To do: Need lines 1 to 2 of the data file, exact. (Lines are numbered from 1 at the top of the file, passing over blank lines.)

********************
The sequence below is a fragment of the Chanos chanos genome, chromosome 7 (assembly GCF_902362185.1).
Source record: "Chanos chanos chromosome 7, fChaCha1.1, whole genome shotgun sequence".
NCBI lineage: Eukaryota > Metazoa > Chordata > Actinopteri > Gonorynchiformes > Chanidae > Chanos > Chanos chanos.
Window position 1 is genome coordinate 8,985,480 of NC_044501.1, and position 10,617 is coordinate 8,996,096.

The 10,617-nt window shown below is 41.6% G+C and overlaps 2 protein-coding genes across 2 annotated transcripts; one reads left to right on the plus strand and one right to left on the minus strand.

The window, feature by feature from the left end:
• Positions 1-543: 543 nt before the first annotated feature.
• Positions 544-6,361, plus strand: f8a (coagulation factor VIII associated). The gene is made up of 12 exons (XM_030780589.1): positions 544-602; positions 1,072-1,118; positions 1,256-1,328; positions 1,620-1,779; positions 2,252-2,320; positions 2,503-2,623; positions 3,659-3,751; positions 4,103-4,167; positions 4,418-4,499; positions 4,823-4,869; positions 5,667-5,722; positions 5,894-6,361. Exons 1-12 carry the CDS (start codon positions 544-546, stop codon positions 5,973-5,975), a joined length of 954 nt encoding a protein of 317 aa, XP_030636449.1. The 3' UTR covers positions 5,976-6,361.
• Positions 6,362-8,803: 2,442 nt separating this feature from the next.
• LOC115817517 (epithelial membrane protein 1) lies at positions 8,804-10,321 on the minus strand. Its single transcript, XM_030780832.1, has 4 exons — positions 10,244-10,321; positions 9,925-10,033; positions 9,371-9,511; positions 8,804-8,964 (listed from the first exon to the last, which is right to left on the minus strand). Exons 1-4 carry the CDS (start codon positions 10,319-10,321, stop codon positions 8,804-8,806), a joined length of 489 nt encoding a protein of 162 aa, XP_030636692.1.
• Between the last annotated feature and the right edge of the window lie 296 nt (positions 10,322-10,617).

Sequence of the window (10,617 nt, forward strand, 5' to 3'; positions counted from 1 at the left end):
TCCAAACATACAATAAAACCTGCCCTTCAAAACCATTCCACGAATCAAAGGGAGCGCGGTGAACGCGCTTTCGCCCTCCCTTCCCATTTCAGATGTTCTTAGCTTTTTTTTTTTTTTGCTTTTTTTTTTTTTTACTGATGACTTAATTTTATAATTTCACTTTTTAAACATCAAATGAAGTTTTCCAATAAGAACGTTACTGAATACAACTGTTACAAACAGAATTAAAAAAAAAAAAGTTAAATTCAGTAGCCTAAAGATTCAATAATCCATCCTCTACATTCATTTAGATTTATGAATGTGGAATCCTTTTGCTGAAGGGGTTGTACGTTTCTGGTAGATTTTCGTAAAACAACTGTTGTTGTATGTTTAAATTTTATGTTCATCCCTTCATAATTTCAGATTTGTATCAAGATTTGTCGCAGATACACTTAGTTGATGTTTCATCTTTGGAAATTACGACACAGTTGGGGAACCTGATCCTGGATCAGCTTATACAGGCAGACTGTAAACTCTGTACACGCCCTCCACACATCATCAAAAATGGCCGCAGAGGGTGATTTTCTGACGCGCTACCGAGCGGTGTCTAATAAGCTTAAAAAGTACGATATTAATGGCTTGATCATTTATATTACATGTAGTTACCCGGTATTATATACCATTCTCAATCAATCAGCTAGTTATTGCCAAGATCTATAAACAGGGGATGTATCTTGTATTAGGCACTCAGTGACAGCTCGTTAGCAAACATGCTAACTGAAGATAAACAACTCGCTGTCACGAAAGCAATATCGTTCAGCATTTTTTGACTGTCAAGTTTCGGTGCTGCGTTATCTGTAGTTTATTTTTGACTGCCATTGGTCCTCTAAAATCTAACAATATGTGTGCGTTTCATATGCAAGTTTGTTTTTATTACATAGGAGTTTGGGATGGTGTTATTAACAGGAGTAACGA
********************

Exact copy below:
The sequence below is a fragment of the Chanos chanos genome, chromosome 7 (assembly GCF_902362185.1).
Source record: "Chanos chanos chromosome 7, fChaCha1.1, whole genome shotgun sequence".